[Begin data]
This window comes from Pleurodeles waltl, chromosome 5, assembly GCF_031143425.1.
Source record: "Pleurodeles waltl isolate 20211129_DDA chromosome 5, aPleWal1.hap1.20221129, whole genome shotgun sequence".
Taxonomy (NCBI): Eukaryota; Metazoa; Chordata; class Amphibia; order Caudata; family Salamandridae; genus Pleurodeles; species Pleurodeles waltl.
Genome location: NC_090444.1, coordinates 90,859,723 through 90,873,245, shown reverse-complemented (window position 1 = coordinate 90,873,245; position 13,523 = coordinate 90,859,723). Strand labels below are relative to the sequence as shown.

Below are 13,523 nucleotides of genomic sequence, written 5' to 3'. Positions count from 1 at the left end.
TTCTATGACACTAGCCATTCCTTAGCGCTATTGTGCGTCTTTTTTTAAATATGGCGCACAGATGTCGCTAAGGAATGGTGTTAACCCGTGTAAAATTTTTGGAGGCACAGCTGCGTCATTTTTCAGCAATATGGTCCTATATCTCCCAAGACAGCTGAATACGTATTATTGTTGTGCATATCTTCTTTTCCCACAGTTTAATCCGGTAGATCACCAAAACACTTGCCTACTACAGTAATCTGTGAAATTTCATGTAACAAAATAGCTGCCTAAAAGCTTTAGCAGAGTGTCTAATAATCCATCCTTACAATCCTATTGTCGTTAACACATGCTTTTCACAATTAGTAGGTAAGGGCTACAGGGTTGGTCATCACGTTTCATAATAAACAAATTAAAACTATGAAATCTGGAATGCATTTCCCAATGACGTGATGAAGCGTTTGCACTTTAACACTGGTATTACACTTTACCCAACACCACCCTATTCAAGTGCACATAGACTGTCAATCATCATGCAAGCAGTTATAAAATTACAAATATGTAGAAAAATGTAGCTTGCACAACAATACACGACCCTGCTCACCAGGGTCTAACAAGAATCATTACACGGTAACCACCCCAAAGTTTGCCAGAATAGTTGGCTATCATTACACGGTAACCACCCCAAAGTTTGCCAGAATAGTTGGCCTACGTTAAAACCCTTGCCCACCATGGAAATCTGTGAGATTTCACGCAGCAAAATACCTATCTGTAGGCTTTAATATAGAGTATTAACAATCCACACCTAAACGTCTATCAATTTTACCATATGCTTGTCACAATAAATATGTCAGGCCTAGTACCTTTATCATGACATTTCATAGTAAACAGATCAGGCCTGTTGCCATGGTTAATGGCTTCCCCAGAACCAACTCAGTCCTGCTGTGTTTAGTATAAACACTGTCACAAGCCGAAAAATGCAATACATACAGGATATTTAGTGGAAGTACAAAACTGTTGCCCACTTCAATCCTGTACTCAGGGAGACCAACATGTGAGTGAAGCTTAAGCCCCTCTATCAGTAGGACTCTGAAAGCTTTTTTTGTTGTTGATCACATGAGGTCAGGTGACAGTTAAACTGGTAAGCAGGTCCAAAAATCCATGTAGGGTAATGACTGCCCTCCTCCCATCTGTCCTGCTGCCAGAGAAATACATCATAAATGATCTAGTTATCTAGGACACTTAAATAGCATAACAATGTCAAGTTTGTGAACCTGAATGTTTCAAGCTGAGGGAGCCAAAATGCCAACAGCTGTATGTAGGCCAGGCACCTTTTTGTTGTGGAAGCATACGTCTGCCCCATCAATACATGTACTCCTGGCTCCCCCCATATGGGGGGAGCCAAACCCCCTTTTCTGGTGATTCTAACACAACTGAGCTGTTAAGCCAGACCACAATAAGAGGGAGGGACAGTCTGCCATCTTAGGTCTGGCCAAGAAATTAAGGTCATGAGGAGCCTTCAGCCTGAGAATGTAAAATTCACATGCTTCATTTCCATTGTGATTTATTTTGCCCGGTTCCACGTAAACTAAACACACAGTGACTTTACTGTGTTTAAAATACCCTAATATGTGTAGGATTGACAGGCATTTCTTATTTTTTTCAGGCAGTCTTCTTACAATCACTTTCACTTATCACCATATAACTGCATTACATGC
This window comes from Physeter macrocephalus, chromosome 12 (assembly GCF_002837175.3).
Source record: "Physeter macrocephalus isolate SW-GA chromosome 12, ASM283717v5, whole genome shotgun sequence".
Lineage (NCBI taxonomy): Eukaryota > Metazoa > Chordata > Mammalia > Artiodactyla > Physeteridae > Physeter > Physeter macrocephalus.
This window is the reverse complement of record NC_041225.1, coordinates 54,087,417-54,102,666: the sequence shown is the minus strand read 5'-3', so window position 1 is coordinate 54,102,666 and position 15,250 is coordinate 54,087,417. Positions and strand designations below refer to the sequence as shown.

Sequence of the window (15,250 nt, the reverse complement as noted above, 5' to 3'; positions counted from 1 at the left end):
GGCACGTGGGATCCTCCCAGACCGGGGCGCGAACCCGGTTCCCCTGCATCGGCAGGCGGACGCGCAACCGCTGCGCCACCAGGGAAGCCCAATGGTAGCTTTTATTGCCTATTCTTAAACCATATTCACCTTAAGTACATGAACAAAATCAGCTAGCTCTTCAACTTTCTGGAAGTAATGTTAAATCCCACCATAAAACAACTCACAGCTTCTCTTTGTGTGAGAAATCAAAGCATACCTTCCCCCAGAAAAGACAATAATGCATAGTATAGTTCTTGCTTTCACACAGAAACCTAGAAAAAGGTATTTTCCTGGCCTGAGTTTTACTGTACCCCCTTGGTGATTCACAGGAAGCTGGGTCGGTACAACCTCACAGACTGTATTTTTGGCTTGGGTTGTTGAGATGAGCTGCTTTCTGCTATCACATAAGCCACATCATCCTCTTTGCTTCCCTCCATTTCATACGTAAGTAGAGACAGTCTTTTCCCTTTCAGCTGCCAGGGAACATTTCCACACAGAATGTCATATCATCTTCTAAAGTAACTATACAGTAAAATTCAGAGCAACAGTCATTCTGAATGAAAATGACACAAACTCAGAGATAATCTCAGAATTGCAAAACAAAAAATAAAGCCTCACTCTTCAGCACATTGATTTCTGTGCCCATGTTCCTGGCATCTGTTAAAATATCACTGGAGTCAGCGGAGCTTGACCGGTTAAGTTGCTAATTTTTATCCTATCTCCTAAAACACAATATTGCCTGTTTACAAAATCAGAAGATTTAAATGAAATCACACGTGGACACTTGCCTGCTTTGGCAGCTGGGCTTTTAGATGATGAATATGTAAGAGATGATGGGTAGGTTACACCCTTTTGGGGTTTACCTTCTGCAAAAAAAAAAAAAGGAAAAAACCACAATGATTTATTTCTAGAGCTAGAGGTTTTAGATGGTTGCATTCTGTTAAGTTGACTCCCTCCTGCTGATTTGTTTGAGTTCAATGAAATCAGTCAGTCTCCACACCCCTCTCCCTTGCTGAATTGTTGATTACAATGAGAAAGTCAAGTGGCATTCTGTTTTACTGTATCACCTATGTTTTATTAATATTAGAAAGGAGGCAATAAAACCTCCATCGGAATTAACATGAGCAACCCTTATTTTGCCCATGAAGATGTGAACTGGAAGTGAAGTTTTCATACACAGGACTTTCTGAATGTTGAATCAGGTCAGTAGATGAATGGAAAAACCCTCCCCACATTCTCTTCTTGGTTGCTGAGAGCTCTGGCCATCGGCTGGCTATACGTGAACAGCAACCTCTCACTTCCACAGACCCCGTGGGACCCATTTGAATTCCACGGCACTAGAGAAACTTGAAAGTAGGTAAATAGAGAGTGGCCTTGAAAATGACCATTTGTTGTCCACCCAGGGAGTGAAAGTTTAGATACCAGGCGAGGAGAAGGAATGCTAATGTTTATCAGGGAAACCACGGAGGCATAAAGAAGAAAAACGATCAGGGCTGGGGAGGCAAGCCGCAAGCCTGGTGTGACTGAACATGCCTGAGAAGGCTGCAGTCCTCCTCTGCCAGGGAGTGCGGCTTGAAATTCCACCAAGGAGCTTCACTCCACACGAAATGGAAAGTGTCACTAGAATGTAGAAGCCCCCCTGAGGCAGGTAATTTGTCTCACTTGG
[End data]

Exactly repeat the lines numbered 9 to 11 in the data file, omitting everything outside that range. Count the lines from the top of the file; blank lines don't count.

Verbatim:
Lineage (NCBI taxonomy): Eukaryota > Metazoa > Chordata > Mammalia > Artiodactyla > Physeteridae > Physeter > Physeter macrocephalus.
This window is the reverse complement of record NC_041225.1, coordinates 54,087,417-54,102,666: the sequence shown is the minus strand read 5'-3', so window position 1 is coordinate 54,102,666 and position 15,250 is coordinate 54,087,417. Positions and strand designations below refer to the sequence as shown.

Sequence of the window (15,250 nt, the reverse complement as noted above, 5' to 3'; positions counted from 1 at the left end):